African Biofuels: What to Expect
Provide in-depth insight into the growing African biofuels market
Offer critical global information for the enhancement of biofuels-related businesses
Cover every major aspect of the industry from policy and pricing to feedstock crops and CDM
Give delegates exposure to more than 400 peers and over 50 technology and service providers
Host a dedicated SMME Workshop for the development of small scale producers___Source
...the high rainfall belt between Angola, Zambia and Mozambique alone had the potential to rival the United States as a producer of...bioethanol.It is important for Africans not to repeat the mistakes of the United States maize ethanol producers.
"It's almost as big as the size of the midwest of America. It has the same of type of potential and could actually outperform America___Source
"Two potential crops have been identified for the fuel ethanol initiative in Nigeria: sugarcane and cassava. Nigeria is currently reputed to be the leading producer of cassava in the world of about 30 million tons annually," states Onochie Anyaoku, group general manager of NNPC's Renewables Division. "The potential must be seen against the background that the average yield in Nigeria is put at about 15 tons/hectare as compared to 25-30 tons/hectare obtainable in other countries.___SourceCassava and sugarcane both grow well in many parts of Africa. Cane gives much higher yields of alcohol than maize, and cassava fits more growing regions of Africa than maize.
Which crop grown in Africa produces twice as much as maize and three times as much as millet or sorghum? And which crop has seen Africa emerge as overall leader, accounting for more than half of the world output, with Nigeria as the biggest producer? Which same crop has seen production levels triple on the continent over the past 50 years? And now covers one-third of the dietary needs of its population? The answer is cassava.___SourceFor biodiesel, we can expect Chinese and other giga-investors to attempt large-scale deforestation in Africa for Palm Oil plantations--just as they are doing in Indonesia, Malaysia, and the Philippines. But Jatropha is the better oil seed crop for Africa, since it grows in the same fields as other crops--while improving the topsoil from its shed leaves, a rich fertiliser.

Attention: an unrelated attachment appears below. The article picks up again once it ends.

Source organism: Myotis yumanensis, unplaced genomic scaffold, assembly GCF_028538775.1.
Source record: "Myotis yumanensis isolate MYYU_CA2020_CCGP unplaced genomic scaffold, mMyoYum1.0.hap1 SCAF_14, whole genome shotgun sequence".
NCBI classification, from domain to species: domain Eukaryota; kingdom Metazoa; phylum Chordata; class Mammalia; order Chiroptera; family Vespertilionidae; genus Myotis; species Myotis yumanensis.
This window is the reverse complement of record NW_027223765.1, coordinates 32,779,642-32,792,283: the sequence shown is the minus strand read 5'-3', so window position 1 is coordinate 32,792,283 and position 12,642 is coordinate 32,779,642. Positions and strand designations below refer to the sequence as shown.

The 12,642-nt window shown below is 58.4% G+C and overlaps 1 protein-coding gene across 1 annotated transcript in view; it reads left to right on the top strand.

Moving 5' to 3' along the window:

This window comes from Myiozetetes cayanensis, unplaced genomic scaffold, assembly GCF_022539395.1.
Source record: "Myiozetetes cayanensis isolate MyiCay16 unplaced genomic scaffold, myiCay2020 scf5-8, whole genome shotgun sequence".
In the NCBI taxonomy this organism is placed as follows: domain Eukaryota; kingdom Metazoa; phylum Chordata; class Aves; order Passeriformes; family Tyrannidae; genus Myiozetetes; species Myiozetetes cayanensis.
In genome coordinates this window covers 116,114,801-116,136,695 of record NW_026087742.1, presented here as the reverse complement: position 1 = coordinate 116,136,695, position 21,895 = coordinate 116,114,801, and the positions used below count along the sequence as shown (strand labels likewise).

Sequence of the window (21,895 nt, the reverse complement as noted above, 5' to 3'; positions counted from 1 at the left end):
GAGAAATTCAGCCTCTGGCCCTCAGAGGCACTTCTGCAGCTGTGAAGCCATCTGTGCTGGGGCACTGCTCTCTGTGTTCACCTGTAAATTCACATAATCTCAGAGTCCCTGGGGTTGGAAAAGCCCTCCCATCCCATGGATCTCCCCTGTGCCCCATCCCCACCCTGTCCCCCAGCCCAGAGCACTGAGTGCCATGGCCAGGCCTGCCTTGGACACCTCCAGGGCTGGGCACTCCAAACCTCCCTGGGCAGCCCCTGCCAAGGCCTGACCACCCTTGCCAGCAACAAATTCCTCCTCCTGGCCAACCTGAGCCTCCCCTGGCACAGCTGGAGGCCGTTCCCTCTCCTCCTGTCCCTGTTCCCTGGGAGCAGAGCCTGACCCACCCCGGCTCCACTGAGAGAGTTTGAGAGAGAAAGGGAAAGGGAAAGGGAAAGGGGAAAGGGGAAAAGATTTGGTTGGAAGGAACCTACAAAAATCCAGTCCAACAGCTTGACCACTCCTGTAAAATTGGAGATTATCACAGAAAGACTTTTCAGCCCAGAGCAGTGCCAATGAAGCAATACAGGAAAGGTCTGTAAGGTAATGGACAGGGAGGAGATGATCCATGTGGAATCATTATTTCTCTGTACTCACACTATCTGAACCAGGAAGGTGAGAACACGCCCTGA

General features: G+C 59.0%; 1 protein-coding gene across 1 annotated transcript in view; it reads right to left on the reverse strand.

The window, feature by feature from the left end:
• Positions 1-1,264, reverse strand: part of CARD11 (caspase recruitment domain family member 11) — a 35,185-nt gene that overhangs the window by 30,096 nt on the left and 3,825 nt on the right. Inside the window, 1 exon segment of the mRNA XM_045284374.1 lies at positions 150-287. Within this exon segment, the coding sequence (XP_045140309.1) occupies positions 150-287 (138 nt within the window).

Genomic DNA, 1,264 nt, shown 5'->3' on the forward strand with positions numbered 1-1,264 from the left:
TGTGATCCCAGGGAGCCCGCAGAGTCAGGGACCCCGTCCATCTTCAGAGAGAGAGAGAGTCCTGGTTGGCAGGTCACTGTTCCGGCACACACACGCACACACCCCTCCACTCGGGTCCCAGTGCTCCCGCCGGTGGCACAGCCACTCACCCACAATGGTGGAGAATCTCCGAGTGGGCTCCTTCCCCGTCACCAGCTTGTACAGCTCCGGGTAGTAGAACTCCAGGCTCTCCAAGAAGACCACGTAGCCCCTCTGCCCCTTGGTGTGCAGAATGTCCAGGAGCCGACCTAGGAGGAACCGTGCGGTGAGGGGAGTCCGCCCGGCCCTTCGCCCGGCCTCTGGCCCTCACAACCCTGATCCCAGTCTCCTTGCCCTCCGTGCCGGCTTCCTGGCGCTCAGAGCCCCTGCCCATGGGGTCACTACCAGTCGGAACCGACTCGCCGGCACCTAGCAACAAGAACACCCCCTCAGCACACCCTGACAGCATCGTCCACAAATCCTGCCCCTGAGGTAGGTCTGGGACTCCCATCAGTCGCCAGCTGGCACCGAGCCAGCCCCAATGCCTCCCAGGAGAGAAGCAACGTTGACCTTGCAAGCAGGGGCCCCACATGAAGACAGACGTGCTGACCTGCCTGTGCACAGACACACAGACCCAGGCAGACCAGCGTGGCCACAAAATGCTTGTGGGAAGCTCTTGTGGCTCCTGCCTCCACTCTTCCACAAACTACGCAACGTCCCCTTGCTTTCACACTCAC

Interest is particularly growing in the perennial oil nut bearing jatropha tree, which is viewed as the most feasible plant for dry-land cultivation for the extraction of bio-oil...The plant was often used for snakebites, as an insect repellent and for constipation.
The jatropha tree originates from South America, but was brought to the southern African region by Portuguese explorers....The seeds of the plant grow on low fertility soils in low and high rainfall areas; it has a small gestation period, and can be harvested in non-rainy seasons.
The size of the plant is also convenient for collection of seeds. It produces seeds with a high oil-content (30 to 40 percent) after two to five years, depending on soil fertility and rainfall. According to Mwewa, the plant can yield one liter of oil from three kilogrammes of the nuts, and harvesting can be done over a 50-year period.
The oil from the jatropha plant can be transformed into bio-diesel fuel - which is produced from the reaction of vegetable oil with alcohol in the presence of a catalyst to yield mono-alkyl esters and glycerine, which is then removed - through an etherification process...What makes it more popular amongst protagonists of bio-fuels is because of its toxicity, it is not for human consumption, and therefore not in competition with food crops. Threats to food security are recognised as the primary drawback of large-scale bio-fuels development.___Source
If the Africans can avoid the destruction of large swathes of of rainforest, and stay out of the maize ethanol trap, do not depend on food crops for fuel, and most importantly--do not betray the small farmers in favour of the giga-conglomerates, she may grow into a significant player in the world sustainable energy game, without paying an onerous environmental and sociological price.